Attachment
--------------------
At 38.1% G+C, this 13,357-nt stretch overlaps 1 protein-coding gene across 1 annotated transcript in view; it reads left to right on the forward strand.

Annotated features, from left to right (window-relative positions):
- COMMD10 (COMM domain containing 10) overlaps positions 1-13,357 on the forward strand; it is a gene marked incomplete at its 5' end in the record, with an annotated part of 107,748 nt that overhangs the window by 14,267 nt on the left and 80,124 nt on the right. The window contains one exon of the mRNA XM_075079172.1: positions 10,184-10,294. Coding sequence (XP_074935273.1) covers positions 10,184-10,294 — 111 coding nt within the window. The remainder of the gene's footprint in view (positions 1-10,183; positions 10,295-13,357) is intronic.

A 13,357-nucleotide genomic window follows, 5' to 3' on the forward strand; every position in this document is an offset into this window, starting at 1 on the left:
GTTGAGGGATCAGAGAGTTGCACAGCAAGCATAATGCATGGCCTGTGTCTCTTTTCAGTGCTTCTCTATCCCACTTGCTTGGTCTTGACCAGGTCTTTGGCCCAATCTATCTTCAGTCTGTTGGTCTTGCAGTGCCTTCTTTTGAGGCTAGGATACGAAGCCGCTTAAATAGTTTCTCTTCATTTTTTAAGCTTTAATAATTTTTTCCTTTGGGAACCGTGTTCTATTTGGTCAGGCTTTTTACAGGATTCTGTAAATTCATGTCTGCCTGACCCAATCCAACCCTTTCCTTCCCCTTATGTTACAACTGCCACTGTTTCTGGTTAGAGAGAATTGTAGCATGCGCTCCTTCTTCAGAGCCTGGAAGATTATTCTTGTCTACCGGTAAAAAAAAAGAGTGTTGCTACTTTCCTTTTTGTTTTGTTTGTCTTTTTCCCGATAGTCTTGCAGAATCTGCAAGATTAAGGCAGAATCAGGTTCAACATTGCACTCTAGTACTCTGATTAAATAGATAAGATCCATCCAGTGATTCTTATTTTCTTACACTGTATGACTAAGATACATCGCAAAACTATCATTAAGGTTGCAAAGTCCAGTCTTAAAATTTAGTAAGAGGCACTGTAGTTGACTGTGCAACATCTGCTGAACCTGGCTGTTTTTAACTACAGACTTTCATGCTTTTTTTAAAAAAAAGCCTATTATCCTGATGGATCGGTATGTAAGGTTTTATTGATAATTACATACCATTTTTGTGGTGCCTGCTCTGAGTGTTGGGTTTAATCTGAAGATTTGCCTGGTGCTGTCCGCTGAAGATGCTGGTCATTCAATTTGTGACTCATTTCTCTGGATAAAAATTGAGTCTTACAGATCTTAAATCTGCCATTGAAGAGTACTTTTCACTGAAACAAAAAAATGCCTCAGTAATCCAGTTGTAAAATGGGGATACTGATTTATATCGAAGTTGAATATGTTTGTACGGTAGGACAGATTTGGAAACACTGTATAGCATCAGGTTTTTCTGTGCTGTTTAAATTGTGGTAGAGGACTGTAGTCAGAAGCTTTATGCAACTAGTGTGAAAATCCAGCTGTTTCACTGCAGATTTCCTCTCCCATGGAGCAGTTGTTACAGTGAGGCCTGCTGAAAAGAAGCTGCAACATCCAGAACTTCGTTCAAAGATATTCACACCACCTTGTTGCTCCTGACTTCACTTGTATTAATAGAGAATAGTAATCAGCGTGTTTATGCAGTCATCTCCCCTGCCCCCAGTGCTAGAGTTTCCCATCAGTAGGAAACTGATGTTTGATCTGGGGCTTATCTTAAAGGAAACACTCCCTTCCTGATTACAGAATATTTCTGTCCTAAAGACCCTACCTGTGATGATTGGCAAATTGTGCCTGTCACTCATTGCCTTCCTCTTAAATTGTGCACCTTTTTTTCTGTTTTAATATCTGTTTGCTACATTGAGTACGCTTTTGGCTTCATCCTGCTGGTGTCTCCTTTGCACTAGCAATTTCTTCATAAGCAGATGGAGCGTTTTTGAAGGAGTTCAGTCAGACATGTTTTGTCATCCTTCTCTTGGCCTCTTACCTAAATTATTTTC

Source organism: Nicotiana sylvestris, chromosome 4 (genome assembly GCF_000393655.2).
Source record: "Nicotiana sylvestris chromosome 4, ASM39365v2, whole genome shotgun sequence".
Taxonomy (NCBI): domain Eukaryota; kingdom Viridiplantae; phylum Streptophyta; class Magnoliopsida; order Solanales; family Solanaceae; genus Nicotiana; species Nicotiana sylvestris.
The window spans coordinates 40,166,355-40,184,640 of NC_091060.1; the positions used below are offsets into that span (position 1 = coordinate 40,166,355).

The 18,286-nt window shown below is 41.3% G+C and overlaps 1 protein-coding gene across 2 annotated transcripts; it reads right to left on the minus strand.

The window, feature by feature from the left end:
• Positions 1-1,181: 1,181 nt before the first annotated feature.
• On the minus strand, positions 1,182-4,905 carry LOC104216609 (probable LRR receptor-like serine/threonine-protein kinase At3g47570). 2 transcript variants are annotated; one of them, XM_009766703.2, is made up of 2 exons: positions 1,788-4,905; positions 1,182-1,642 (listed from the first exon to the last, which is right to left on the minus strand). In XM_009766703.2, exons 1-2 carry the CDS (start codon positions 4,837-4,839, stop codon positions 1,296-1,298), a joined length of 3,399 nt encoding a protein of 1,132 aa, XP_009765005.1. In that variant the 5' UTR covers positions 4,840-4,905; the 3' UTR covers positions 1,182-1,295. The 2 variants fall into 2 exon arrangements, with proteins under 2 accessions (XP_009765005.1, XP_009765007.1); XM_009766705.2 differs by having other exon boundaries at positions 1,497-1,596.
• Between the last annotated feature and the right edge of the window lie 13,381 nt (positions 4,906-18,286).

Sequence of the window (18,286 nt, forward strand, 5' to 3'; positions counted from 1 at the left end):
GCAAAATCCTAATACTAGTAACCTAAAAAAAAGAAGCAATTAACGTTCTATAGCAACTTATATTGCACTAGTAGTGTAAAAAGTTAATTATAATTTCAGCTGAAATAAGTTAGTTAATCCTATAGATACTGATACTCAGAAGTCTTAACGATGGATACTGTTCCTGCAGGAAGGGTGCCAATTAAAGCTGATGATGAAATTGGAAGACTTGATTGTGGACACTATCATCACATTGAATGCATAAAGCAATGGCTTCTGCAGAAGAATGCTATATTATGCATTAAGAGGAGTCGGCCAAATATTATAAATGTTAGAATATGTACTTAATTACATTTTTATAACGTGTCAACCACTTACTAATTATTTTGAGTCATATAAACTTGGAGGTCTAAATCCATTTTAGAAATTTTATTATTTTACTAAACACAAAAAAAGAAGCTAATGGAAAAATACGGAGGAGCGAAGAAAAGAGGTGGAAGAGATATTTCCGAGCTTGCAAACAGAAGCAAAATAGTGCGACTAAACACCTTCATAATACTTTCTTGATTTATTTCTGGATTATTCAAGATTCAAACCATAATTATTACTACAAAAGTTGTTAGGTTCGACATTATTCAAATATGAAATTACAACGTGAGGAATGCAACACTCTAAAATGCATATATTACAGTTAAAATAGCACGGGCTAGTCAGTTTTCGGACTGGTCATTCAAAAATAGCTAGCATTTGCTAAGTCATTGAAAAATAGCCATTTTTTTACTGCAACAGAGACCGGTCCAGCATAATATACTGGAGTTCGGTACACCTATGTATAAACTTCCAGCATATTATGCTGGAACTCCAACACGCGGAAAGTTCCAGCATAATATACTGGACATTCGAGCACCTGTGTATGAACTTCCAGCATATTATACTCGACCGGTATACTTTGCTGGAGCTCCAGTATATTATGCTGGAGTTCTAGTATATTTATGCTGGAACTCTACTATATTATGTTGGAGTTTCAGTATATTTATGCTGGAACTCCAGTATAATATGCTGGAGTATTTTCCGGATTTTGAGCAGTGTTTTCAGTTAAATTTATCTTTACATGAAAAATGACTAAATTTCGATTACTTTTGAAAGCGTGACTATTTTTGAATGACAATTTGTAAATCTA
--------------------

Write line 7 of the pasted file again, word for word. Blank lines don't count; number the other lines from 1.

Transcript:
Source record: "Nicotiana sylvestris chromosome 4, ASM39365v2, whole genome shotgun sequence".